Along the Natchez Trace

Wednesday, February 5, 2014

Day Trip to Nicaragua - Part II

Our tour guide, Luis, told us the story of the lake.  Seems in ancient time, a princess lost her fiance.  I can't remember how, but she cried, and cried...  and cried so many tears that this lake was created. The princess drowned in her tears.  In the middle of the lake there are 2 volcanic islands...  both rising to a point. and I think you can guess what part of her sticks above the water to this day.
The only thing that Luis couldn't understand is that one is several hundred feet higher than the other.

Our tour took us to a wonderful lookout point of Crater Lake, Leguna de Apoyo.
 My camera lens just couldn't take in the whole scene.  This photo shows me and Bill at the lake.  As it happens, this is also the site of an "Earthcache" geocache.  We had to answer some geological questions on the website, but logged it...  our first find in Nicaragua, and our 17th country in which we've found a cache.

 As is often the case, there is plenty of opportunity for shopping at nearly every tourist attraction.  While it is fun to browse through the booths, we seldom buy anything.  

In this area we saw dozens and dozens of these little vehicles... 
I think this one is a taxi.  I have no idea who makes them or how much they might cost, but what an economical way to get around ....  they were all over the place..  just going at a slower pace than the big vehicles.

By this time it is getting close to lunch time.  Our tour takes us to Catarina....   to a huge indoor market.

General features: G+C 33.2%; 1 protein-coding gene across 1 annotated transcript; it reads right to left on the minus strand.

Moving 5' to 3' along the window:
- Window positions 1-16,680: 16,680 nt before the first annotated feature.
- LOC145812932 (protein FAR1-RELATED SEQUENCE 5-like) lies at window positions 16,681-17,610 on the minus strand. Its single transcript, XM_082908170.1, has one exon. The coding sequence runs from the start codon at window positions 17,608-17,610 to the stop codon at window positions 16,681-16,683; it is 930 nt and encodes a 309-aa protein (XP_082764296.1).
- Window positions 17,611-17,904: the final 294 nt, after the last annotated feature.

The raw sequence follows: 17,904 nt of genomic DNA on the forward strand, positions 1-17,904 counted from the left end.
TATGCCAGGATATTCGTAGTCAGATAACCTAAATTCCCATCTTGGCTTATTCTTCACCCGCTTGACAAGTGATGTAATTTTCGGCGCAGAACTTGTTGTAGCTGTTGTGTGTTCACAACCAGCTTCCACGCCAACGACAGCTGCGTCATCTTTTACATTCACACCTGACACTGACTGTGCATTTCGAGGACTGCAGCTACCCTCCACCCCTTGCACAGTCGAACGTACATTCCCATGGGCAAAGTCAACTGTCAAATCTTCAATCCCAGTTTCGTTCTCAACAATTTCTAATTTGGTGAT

This beautiful mural shows the town in an earlier age...

If you can't find something you like in these rows and rows of merchandise, you are indeed hard to please.  There is clothing, belts, hats, shoes...  

Artwork of all kinds..  like these painted feathers...
Or pottery, wood carvings, paintings, jewelry...  even carved chess sets.

There is plenty of foods...  already prepared and ready to eat...  or
perhaps some local coffee or regional wine?
The market is laid out in a huge enclosure...  mostly roofed, but an interior plaza with a fountain and a garden.  It was kind of walking through a labyrinth...  a rabbit warren of nooks and crannies.

We happened upon these three little girls...  no doubt children of some of the vendors.
They were playing with their dolls, but took the time to look up and say Hola! and give us sweet smiles.

We had ample time to do whatever shopping we wanted to do...  and then our group was to meet at the restaurant next door for lunch...
Here's part of our group in the photo at the left.  I never did count how many were on our tour, but the bus was filled to capacity....  at least 20 people.  Mostly couples plus one couples son who was visiting them to celebrate his 33rd birthday.  We had a choice of fish, chicken or beef...  Bill & I both chose the fish and it was delicious.  We also had a Tona beer...  a beer made in Nicaragua.

After lunch we were treated to a wonderful performance...  music and dancing...
These children not only played musical instruments, they danced the traditional folkloric dances of the local area.  
They were very professional and we were all impressed with their poise and talent!

After lunch we headed up to the Masaya Volcano National Park...
Driving through town we saw this outside a cemetery.
That's a horse-drawn hearse.  The casket has already been removed and taken into the cemetery.  Look at the coverings on the horses...  And see how elaborate the hearse is.

The volcano at Masaya is still active...
 That Bill, me, Ann and Steve.....  with the volcanic steam rising up around us...
We were all advised to be cautious if we had respiratory problems, as the vapors carry sulfur fumes in the air.  There are also lots of warnings that debris or rocks may be expelled from the volcano.  A regular "fire and brimstone" place!